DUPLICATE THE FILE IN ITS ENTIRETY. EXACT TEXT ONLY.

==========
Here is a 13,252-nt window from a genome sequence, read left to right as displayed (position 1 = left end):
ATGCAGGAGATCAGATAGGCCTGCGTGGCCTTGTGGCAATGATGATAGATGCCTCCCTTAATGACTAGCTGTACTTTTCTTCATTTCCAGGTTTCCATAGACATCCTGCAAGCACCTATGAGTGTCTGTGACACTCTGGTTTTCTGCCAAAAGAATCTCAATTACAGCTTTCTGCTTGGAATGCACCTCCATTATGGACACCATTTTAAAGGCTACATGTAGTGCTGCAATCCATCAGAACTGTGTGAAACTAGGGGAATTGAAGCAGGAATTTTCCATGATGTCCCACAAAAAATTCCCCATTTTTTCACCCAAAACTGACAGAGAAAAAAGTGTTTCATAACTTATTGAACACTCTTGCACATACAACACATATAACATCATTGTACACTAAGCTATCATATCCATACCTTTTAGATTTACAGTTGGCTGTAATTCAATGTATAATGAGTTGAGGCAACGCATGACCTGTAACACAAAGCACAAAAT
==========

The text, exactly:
Here is a 13,252-nt window from a genome sequence, read left to right as displayed (position 1 = left end):
ATGCAGGAGATCAGATAGGCCTGCGTGGCCTTGTGGCAATGATGATAGATGCCTCCCTTAATGACTAGCTGTACTTTTCTTCATTTCCAGGTTTCCATAGACATCCTGCAAGCACCTATGAGTGTCTGTGACACTCTGGTTTTCTGCCAAAAGAATCTCAATTACAGCTTTCTGCTTGGAATGCACCTCCATTATGGACACCATTTTAAAGGCTACATGTAGTGCTGCAATCCATCAGAACTGTGTGAAACTAGGGGAATTGAAGCAGGAATTTTCCATGATGTCCCACAAAAAATTCCCCATTTTTTCACCCAAAACTGACAGAGAAAAAAGTGTTTCATAACTTATTGAACACTCTTGCACATACAACACATATAACATCATTGTACACTAAGCTATCATATCCATACCTTTTAGATTTACAGTTGGCTGTAATTCAATGTATAATGAGTTGAGGCAACGCATGACCTGTAACACAAAGCACAAAAT